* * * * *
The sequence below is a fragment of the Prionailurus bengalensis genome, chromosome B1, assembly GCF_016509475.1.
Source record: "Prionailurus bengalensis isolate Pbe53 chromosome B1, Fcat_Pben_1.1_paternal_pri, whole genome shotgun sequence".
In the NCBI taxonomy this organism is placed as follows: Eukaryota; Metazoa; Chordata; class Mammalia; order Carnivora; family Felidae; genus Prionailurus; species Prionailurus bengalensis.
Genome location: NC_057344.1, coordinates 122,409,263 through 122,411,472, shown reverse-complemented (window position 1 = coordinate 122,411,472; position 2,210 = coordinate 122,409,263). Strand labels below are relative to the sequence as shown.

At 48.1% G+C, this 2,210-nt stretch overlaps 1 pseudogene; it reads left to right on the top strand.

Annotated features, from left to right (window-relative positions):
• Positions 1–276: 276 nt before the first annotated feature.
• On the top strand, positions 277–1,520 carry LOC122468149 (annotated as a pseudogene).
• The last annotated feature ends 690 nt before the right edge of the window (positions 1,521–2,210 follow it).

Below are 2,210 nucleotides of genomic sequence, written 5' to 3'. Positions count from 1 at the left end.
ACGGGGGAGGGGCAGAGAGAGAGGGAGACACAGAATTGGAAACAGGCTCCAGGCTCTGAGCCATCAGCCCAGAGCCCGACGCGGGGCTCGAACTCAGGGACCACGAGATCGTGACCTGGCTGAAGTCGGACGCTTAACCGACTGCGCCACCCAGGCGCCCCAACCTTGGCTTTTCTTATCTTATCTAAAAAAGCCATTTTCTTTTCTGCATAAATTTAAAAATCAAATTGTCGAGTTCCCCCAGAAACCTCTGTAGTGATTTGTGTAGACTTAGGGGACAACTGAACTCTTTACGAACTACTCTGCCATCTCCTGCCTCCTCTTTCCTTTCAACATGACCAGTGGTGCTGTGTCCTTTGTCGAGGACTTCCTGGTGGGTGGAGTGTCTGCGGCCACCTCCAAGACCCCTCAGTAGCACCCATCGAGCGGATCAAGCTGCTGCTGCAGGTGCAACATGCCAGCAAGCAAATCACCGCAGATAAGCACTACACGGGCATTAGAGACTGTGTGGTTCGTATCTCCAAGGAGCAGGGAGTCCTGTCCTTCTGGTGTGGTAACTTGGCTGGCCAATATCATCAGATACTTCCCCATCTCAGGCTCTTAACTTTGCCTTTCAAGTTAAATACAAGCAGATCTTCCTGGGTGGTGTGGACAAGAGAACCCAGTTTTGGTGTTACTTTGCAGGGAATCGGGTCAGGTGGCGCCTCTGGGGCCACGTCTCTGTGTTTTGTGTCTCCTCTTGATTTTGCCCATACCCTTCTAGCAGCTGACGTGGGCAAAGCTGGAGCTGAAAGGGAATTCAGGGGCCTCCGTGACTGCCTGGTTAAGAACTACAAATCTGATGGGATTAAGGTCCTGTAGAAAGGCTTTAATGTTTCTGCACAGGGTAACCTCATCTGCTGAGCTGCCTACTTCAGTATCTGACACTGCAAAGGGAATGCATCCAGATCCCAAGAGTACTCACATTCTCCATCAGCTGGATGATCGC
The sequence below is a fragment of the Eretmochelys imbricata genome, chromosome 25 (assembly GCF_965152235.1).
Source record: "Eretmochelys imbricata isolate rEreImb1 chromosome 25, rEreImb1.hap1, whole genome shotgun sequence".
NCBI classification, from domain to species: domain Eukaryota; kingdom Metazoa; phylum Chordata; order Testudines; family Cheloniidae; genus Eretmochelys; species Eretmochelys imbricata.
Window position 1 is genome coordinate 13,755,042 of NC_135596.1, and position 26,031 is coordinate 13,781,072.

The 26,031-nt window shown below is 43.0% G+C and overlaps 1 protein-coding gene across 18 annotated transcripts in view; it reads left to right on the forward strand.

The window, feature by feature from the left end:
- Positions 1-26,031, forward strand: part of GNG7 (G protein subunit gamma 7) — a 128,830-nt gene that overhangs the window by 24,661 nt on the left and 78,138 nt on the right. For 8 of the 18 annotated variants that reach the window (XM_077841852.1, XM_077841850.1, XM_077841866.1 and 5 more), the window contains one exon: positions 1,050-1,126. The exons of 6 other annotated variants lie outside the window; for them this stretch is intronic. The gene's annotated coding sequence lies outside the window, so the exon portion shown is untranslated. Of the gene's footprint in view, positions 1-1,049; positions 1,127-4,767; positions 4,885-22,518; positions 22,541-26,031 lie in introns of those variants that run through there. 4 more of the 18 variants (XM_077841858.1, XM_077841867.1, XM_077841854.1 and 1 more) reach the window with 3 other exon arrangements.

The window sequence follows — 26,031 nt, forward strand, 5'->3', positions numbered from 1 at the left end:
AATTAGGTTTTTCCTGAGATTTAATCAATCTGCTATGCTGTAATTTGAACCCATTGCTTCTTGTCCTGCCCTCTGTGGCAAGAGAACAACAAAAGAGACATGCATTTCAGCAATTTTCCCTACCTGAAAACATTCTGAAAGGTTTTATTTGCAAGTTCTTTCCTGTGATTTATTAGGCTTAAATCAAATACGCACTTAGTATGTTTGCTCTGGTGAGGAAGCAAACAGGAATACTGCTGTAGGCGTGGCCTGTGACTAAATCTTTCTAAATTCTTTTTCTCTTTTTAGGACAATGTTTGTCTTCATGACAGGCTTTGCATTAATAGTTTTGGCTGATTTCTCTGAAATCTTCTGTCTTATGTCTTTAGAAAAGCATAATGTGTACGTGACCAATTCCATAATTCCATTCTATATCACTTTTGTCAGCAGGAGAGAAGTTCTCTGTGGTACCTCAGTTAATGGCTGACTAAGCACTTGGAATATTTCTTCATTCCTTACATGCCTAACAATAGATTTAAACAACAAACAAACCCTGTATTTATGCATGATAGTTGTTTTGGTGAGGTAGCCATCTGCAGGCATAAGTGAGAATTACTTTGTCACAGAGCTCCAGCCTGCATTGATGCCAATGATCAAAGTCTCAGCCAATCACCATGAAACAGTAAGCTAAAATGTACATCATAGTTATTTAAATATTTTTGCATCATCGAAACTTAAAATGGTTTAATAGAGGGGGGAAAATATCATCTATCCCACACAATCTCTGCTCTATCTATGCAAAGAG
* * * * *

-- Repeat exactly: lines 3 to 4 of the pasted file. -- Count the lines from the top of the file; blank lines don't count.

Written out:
In the NCBI taxonomy this organism is placed as follows: Eukaryota; Metazoa; Chordata; class Mammalia; order Carnivora; family Felidae; genus Prionailurus; species Prionailurus bengalensis.
Genome location: NC_057344.1, coordinates 122,409,263 through 122,411,472, shown reverse-complemented (window position 1 = coordinate 122,411,472; position 2,210 = coordinate 122,409,263). Strand labels below are relative to the sequence as shown.